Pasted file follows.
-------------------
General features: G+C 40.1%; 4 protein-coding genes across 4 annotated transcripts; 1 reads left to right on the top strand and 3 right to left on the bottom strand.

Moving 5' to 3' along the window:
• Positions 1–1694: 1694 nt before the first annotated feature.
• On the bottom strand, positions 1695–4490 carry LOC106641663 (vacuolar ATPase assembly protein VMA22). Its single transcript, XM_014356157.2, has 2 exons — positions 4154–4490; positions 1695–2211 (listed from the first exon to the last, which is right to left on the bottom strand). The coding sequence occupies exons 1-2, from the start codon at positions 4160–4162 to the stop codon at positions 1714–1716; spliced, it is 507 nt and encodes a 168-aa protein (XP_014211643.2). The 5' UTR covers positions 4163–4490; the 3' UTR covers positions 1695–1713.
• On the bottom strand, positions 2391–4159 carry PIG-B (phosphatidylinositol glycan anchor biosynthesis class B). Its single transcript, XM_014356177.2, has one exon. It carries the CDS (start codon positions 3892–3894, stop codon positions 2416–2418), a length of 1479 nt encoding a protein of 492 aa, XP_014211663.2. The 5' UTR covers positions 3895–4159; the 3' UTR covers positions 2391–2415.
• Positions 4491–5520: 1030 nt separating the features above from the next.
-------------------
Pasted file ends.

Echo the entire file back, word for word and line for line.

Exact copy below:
General features: G+C 40.1%; 4 protein-coding genes across 4 annotated transcripts; 1 reads left to right on the top strand and 3 right to left on the bottom strand.

Moving 5' to 3' along the window:
• Positions 1–1694: 1694 nt before the first annotated feature.
• On the bottom strand, positions 1695–4490 carry LOC106641663 (vacuolar ATPase assembly protein VMA22). Its single transcript, XM_014356157.2, has 2 exons — positions 4154–4490; positions 1695–2211 (listed from the first exon to the last, which is right to left on the bottom strand). The coding sequence occupies exons 1-2, from the start codon at positions 4160–4162 to the stop codon at positions 1714–1716; spliced, it is 507 nt and encodes a 168-aa protein (XP_014211643.2). The 5' UTR covers positions 4163–4490; the 3' UTR covers positions 1695–1713.
• On the bottom strand, positions 2391–4159 carry PIG-B (phosphatidylinositol glycan anchor biosynthesis class B). Its single transcript, XM_014356177.2, has one exon. It carries the CDS (start codon positions 3892–3894, stop codon positions 2416–2418), a length of 1479 nt encoding a protein of 492 aa, XP_014211663.2. The 5' UTR covers positions 3895–4159; the 3' UTR covers positions 2391–2415.
• Positions 4491–5520: 1030 nt separating the features above from the next.